Earlier this year, Longines introduced the Pilot Majetek watch. How do you correctly pronounce it?
The name comes from the Czech language, and in Czech, it’s pronounced ‘mayetek.’ The history behind it is fascinating. The watch features a rotating bezel, originally developed for aviation and pilot watches, later adapted for diving watches—now well-known for the latter. Longines holds a patent dating back to 1935, establishing us as the inventors of the turning bezel for diving watches. The Majetek watches are special; they were developed for the Czech army and used by Czech pilots. During World War II, when the Czech territory was occupied by the Germans, these pilots flew from the UK, showcasing remarkable courage in attacks against the Germans. Engravings on the case back, unique due to military specifications, often read ‘Majetek and (the name of the pilot).’ These pilots were famous for being pictured with their dogs, serving as mascots.
An interesting coincidence occurred when we discovered the manager of the hotel where we stayed for the equestrian final of the Global Champion Tour in Prague owns a Majetek. It was passed down from his great-great-grandfather, a piece with high emotional value, symbolising the courage of Czech army pilots during the war. The construction of the Majetek watch is extremely complex, and Longines is likely the only brand with this unique design in the market today. Although another brand attempted it in the past, they no longer produce it due to difficulties. Initially not water-resistant, today, all our watches meet this standard. The complexity arises from the need for a water-resistant case with an integrated ring for the flight indicator to move. The turning bezel comes on top of this water-resistant case, allowing the movement of the ring with the fixed flight indicator. It’s a super-complicated and intricate construction. Since its launch, the Majetek has been permanently sold out.
What Longines timepiece are you wearing today?
I wear the Longines Spirit Zulu GMT, and it recalls the rich history that Longines invented the GMT movement in 1925, and that we are definitely the watch brand with the strongest link to the world of aviation because we incorporated all the big aviation pioneers in the 1920s, like Charles Lindbergh, Amelia Earhart, Amy Johnson, Howard Hughes, just to name a few of them. Longines equipped many airplanes with flight instruments in the 1920s. So, the ties with pilots was a very natural relationship that started because Longines had a huge experience in the world of aviation.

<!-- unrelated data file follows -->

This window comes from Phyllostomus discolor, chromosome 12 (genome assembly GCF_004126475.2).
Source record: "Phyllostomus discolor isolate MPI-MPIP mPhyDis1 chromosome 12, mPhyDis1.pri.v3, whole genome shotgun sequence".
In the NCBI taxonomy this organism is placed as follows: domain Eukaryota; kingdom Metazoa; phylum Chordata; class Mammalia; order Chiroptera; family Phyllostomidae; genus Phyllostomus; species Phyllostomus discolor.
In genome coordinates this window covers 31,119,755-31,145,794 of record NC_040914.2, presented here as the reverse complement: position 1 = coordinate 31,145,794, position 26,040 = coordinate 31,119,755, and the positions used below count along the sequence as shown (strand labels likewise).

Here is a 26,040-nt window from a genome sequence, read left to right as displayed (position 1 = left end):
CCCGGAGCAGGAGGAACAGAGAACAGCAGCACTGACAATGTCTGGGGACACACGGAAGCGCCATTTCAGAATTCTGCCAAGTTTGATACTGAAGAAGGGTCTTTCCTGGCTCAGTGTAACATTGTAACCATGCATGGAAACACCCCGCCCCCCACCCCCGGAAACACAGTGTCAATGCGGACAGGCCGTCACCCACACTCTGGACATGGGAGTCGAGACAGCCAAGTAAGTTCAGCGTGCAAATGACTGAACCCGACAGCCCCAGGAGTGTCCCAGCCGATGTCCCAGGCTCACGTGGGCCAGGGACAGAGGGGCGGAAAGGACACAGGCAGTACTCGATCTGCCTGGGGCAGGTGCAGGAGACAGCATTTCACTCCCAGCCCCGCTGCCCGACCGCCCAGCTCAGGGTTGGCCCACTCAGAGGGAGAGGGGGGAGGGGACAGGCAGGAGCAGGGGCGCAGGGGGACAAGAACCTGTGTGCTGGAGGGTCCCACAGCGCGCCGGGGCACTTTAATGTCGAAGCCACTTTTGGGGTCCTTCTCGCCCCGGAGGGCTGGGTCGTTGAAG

While many brands claim aviation ties, a closer look often reveals little substance in their history and heritage. It’s amusing; one brand claimed aviation involvement since 1907, despite no airplanes at the time. Another launched a new movement with planes, stating it was from 1953, but the planes referenced were from World War II, not 1953. The storytelling in the industry can be peculiar, highlighting why collectors and young audiences appreciate Longines for its truly authentic history and heritage.
What can we expect from Longines next year?
Our core values—precision, elegance, and tradition—are seamlessly integrated into each new introduction, evident in the 2023 novelties and set to persist in the 2024 collection. Expect heritage-inspired innovations next year, with a focus on our significant women’s market, contributing 50% of sales. Look forward to the debut of powerful classic watch collections and the enduring global prominence of the Longines Master Collection.